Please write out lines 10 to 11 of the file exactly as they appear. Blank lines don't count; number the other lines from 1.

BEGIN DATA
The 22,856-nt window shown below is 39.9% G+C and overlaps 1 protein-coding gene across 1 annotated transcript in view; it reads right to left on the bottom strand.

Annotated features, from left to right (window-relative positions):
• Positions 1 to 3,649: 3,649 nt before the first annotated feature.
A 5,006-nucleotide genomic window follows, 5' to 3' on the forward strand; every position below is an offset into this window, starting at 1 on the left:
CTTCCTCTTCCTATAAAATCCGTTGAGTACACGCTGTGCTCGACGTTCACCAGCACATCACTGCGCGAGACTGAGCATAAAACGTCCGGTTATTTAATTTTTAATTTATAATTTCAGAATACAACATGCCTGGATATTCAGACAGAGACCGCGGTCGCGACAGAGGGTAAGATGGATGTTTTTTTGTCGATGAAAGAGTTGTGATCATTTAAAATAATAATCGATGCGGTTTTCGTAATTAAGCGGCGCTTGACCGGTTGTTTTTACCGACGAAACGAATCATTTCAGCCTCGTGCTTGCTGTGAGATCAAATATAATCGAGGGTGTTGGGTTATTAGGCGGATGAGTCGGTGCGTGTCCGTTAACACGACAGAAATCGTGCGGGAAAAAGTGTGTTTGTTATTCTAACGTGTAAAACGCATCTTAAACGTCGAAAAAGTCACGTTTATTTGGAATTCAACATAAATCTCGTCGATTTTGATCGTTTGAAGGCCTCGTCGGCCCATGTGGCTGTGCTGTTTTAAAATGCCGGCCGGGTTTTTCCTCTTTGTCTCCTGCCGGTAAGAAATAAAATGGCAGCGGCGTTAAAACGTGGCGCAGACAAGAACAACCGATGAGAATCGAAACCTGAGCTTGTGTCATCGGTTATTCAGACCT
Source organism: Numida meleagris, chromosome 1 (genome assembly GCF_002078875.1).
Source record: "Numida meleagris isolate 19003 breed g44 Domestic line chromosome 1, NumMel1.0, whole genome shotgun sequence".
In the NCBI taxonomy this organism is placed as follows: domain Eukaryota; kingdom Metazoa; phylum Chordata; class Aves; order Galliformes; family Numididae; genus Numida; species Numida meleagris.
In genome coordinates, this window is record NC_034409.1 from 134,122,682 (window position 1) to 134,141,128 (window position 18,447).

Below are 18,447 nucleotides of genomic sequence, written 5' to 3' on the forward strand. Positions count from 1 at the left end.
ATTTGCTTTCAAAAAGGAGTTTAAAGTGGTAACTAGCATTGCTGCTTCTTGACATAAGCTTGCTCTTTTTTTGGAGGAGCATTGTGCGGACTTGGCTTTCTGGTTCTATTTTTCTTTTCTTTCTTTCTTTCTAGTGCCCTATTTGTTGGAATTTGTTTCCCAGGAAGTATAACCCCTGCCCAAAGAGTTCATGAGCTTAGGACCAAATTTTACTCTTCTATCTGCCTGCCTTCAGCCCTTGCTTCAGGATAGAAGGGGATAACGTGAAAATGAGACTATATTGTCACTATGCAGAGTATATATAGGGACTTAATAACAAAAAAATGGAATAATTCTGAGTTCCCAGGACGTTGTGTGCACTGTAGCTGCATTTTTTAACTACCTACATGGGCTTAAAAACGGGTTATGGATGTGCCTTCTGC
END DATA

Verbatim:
Below are 18,447 nucleotides of genomic sequence, written 5' to 3' on the forward strand. Positions count from 1 at the left end.
ATTTGCTTTCAAAAAGGAGTTTAAAGTGGTAACTAGCATTGCTGCTTCTTGACATAAGCTTGCTCTTTTTTTGGAGGAGCATTGTGCGGACTTGGCTTTCTGGTTCTATTTTTCTTTTCTTTCTTTCTTTCTAGTGCCCTATTTGTTGGAATTTGTTTCCCAGGAAGTATAACCCCTGCCCAAAGAGTTCATGAGCTTAGGACCAAATTTTACTCTTCTATCTGCCTGCCTTCAGCCCTTGCTTCAGGATAGAAGGGGATAACGTGAAAATGAGACTATATTGTCACTATGCAGAGTATATATAGGGACTTAATAACAAAAAAATGGAATAATTCTGAGTTCCCAGGACGTTGTGTGCACTGTAGCTGCATTTTTTAACTACCTACATGGGCTTAAAAACGGGTTATGGATGTGCCTTCTGC